So Well Spoken: Race and Space

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Several listeners have said they feel Oakland's Lake Merritt is a welcoming and diverse space. (Fragmentary Evidence/Flickr)

The physical spaces we interact in say something about who is welcome, who might stick out and where cultures can interact.

Some of those spots are changing fast, as gentrification continues across the Bay Area.

How do we create more places where people of different races and backgrounds can encounter each other and build bridges?

And what do we do when it becomes clear that we’re just not wanted somewhere?

Listen to the most recent episode of So Well Spoken on issues of race and place.


On a related note:

In recent weeks, flashpoints over noise complaints made against drummers at Lake Merritt and black churches in West Oakland have exposed deep divisions in the city: between new and old, and black and white. In the era of gentrification, who owns communal space in Oakland? KQED's Sandhya Dirks reported this story last week.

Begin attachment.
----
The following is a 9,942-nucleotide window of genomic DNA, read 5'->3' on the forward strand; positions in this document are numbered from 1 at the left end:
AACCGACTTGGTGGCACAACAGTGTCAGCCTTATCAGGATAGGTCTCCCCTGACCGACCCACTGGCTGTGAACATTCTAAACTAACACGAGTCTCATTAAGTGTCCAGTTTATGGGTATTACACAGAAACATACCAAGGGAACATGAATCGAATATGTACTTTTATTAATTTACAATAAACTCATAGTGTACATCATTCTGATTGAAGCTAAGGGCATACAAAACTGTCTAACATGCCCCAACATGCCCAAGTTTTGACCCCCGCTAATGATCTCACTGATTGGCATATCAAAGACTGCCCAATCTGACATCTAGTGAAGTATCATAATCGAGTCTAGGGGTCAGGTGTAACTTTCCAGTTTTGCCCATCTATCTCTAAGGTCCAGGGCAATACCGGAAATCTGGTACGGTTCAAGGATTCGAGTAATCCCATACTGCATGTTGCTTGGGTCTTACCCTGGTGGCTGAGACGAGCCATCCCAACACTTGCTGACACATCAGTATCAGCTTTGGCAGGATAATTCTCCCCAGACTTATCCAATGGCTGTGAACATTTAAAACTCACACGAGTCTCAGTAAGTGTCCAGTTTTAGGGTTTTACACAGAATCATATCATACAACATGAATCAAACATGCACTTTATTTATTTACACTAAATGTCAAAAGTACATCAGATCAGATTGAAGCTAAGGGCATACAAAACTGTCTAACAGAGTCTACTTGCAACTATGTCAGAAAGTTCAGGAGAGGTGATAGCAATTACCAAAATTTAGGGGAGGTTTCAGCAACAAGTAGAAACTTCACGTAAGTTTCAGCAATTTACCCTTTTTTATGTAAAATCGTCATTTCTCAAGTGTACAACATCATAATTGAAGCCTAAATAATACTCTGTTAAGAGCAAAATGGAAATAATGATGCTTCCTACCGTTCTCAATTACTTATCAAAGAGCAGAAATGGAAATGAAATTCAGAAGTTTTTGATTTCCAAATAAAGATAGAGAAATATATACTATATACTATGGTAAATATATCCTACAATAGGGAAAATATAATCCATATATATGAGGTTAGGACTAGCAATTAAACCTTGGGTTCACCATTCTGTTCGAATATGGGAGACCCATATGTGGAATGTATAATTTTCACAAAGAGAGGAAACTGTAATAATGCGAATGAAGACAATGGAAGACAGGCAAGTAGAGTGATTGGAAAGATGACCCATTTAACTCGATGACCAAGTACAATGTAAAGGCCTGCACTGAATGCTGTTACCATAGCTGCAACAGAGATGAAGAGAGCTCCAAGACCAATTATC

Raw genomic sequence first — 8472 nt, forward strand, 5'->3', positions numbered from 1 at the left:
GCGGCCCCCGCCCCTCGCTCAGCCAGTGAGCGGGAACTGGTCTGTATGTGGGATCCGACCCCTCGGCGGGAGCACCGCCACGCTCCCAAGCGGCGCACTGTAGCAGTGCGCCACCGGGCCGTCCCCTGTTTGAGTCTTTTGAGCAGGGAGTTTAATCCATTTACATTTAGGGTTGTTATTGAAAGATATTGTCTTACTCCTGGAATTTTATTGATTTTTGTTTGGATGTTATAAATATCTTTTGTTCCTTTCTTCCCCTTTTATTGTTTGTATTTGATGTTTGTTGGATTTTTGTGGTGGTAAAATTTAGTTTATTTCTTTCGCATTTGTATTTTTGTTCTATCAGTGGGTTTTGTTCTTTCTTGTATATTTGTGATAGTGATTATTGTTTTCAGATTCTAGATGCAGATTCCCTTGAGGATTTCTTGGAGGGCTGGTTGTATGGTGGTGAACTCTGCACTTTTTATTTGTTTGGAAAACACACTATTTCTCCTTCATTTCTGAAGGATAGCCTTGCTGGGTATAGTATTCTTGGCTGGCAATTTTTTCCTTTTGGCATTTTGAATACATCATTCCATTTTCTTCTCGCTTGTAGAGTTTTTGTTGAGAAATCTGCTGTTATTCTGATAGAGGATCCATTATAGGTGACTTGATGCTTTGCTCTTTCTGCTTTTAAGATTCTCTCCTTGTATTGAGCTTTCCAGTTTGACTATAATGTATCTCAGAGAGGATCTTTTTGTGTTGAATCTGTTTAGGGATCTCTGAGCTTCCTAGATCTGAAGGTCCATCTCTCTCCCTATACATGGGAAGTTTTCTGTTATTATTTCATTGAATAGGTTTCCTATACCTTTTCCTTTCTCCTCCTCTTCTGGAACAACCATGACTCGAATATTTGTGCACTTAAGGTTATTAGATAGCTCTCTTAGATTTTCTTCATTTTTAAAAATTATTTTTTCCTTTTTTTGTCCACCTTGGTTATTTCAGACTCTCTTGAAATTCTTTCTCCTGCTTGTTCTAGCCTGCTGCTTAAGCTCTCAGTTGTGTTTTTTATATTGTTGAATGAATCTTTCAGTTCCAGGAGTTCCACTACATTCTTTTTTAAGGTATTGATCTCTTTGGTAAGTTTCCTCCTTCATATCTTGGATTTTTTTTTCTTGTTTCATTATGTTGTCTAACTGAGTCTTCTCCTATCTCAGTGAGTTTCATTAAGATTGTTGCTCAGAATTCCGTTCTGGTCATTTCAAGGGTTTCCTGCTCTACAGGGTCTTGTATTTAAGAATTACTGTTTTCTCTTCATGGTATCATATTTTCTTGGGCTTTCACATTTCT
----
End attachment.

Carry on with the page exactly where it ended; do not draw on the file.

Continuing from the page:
This weekend the Oakland Police Department released a statement about the Lake Merritt incident with the drummers. It states that each side accused the other of assault.

Oakland Police say no one was handcuffed, no one was cited for noise, and no one was injured, but the officers cited two of the drummers, and the person who called the police, for battery.

“There are important discussions that need to occur regarding cultures clashing in Oakland. Those discussions need to be based on the foundation of what actually occurred during the incident,” says Police Chief Sean Whent in the statement.

Alameda County prosecutors are not pressing charges.